Scientists, Technicians and Engineers collaborate
The announcement was made today that the Square Kilometer Array (SKA) project will be shared by South Africa and Australia with New Zealand. This opens up a world of opportunities of collaboration between scientists, technicians and engineers from Australia and South Africa.
From the official website: “After nine-years of work by the South African and Australian SKA site bid teams, the independent SKA Site Advisory Committee (SSAC), composed of world-renowned experts, carried out an objective technical and scientific assessment of the sites in South Africa and Australia, and identified by consensus Africa as the preferred site. However, in order to be inclusive, the SKA Organisation has agreed to consider constructing one of the three SKA receiver components in Australia. Two will be constructed in Africa.
Read the Minister’s statement”
KAT-7 (Karoo Array Telescope):
The seven-dish KAT-7, is the world’s first radio telescope array consisting of composite antenna structures and has been constructed and used as an engineering and science prototype. It serves as a precursor array to the MeerKAT project.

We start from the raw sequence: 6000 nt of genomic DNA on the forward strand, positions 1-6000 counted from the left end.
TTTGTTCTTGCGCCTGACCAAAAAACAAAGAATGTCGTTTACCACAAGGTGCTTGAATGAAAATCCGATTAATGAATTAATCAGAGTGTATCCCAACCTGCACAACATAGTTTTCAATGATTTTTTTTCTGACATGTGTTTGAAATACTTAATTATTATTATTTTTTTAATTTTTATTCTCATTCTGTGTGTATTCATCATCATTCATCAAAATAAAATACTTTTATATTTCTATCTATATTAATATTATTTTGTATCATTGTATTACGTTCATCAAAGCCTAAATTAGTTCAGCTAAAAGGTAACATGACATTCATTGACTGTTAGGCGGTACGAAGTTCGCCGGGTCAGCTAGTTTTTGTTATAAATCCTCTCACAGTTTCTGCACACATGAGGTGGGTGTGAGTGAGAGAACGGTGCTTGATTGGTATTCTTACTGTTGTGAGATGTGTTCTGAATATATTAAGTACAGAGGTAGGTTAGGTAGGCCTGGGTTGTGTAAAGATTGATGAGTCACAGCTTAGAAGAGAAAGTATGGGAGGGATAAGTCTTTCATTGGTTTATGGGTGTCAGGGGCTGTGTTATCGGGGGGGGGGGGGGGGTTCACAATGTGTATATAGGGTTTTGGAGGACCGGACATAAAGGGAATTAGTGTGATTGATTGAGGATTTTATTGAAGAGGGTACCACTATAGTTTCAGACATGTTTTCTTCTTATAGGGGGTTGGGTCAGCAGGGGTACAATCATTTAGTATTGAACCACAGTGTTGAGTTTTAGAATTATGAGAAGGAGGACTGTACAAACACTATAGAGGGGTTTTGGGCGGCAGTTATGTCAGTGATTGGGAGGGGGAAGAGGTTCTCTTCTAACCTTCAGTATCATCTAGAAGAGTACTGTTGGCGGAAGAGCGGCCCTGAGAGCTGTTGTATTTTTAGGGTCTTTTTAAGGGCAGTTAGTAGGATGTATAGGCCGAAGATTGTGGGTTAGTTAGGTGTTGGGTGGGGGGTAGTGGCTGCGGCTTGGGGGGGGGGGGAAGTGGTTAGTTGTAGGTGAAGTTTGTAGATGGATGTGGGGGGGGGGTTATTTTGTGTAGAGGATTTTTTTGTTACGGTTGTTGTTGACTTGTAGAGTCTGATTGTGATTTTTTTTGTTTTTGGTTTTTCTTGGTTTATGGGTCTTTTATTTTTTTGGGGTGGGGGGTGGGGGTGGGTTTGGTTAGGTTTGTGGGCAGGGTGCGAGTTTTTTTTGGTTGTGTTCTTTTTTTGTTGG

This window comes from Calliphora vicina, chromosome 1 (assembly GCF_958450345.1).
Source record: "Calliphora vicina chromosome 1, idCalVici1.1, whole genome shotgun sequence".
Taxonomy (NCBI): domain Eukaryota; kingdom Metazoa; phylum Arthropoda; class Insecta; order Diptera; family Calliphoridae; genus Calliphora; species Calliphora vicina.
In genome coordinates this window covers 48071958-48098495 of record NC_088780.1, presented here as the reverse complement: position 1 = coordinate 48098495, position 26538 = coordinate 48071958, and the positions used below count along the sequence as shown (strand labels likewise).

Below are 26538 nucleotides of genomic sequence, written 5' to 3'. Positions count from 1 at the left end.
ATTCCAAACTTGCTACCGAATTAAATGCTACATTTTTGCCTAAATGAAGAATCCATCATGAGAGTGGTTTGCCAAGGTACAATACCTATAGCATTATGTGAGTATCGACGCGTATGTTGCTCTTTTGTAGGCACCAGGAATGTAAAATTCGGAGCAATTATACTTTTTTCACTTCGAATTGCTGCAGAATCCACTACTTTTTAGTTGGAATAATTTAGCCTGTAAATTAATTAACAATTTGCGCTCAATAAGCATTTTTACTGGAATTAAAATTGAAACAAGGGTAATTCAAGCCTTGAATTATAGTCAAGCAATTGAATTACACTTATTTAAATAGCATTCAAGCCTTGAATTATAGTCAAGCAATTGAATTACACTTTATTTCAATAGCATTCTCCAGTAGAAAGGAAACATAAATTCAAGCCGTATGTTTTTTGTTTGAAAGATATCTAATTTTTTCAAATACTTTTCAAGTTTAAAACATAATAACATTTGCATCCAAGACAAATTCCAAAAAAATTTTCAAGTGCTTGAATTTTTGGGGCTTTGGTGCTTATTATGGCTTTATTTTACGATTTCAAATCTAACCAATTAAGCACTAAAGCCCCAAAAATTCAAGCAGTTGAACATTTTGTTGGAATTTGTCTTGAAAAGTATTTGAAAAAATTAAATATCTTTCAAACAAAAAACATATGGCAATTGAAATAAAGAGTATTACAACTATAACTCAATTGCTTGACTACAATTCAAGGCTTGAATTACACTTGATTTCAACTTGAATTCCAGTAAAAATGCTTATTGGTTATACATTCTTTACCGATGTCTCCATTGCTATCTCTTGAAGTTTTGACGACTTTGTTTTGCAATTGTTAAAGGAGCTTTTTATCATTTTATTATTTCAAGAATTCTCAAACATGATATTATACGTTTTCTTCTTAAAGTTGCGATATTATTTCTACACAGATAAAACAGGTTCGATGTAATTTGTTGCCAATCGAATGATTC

The MeerKAT array, currently taking shape in South Africa’s Karoo region, is a world-class radio telescope. The MeerKAT will be the largest and most sensitive radio telescope in the southern hemisphere until the completion of the Square Kilometre Array (SKA) around 2024. South Africa is playing a key role in design and technology developments for the SKA during the work done on the MeerKAT.
Square Kilometer Array
The SKA gets it’s name from the fact that it will have a total collecting area of about one square kilometer. Upon completion (planned for 2024) this radio telescope will be 50 times more sensitive than any other radio instrument. The data processing capacity will be greater than the current GLOBAL internet traffic and the network of long-haul links and receiving stations will extend as far out as 3000km’s from a central core.
The reason why it was decided to build it in the southern hemisphere is because the view of our own milky way is clearest and the radio interference is least there.
To learn more see the wiki page: Square Kilometer Array Wiki Page
Come back again to find out more detailed technical information about the SKA, MeerKAT and KAT-7 but it is more readily available on the SKA Science/Engineering public website. » Visit the site
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